I mentioned earlier that there are some positive differences in discipleship over the last couple thousand years. I tend to be a skeptic, and if I heard someone else say that, I’d probably doubt him. But I do believe it’s true, although with perhaps some reservations.
The biggest advantage that we have over most New Testament disciples is the ability to personally study the Bible.
For the most part, the early disciples did not have their own copies of the scriptures, and what they did have was not the complete collection like we have today. Most early believers went to the synagogue to hear Old Testament scriptures read, or they had access to someone else’s scripture portions. When the early church started, none of the New Testament books were written, but they did have access to witnesses of the life and teachings of Jesus. Most importantly, they had the Holy Spirit.
Today we are greatly blessed! Those of us in the free world can buy a copy of the scriptures in our native language to read and study for ourselves. Many of us have more than one copy in various translations. We also have access to tools such as concordances and lexicons that help us get at the meaning of the original languages. No longer do we have to rely on second-hand knowledge of what the Bible says …although sadly many still do.
Plus we still have the Holy Spirit to open our eyes and ears to understand what we read. Yes, we are greatly blessed!
And if that were not enough, we also have plenty of other forms of instruction: Christian books, radio, television programs, and websites. The internet gives us access to live and recorded sermons, as well as Christian writings going back to the early church fathers. Assuming you have the ability to discern truth from error, these are great resources to have and you should take advantage of them. But there is a potential drawback.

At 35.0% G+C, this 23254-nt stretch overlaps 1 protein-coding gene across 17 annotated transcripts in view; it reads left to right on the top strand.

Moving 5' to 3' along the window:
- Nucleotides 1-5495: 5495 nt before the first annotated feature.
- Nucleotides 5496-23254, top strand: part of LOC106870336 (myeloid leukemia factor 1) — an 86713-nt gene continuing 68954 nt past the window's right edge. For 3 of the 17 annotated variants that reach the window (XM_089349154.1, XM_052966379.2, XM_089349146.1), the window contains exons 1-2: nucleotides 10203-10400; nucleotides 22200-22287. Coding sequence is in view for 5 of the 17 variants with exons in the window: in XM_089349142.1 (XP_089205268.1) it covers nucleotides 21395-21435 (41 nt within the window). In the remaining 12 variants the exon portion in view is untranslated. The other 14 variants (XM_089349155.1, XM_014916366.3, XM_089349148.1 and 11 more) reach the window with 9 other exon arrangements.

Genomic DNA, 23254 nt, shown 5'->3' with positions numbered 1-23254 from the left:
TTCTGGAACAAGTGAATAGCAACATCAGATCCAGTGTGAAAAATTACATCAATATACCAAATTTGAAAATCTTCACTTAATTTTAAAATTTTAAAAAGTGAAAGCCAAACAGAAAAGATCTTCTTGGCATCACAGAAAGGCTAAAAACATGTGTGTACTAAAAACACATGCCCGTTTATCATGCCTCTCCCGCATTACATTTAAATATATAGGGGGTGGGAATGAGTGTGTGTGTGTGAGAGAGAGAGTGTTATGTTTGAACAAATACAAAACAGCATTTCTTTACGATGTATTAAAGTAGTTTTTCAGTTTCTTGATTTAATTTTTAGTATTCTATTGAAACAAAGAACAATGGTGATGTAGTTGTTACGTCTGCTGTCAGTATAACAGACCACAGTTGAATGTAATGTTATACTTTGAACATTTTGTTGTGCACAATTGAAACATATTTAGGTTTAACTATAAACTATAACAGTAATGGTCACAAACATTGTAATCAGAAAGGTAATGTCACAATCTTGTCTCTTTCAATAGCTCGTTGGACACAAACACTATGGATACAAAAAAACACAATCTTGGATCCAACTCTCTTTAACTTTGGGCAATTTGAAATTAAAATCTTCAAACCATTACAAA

Discipleship is not about learning doctrine, but putting what you learn into practice in a relational way. Because each of us has the ability to learn on his own, all these tools make it too easy to become an independent learner.
A disciple needs to be under accountability to other disciples. It’s like mentoring, with mutual accountability, fellowship, and encouragement. This is something that neither a solo or formal learning environment supplies.
Jesus’ teaching methodology was relational, not intellectual. The relationship with His disciples was not just a formal student-teacher one. The Twelve spent a lot of time out and about with their Master. Jesus was extremely open and personal with them. He hid nothing from them. They saw Him get angry and they saw Him cry. They were a small, close-knit, intimate community.
Jesus led His disciples by example. He lived what He taught, not just acting it out for their benefit but living it for real. The disciples saw how to live from Jesus’ example. They saw the results and the consequences of such a life (“If they persecuted me, they’ll persecute you” – John 15:20). Jesus spoke openly of hardships as the norm on earth, and benefits as primarily a future heavenly reward (Matthew 5:3-12).
The Apostles continued this method of making disciples in the early church:
Brothers, join in imitating me, and keep your eyes on those who walk according to the example you have in us.
– Philippians 3:17 (ESV)
What you have learned and received and heard and seen in me—practice these things, and the God of peace will be with you.
– Philippians 4:9 (ESV)
Be imitators of me, as I am of Christ.
– 1 Corinthians 11:1 (ESV)
So I exhort the elders among you, … not domineering over those in your charge, but being examples to the flock.
– 1 Peter 5:1-3 (ESV)
This should be a significant characteristic of our discipling others also. We need to disciple personally. We need to spend time with each other, be open, transparent, bold and fearless in our following Jesus.
I’ll admit… this isn’t me. But it needs to be.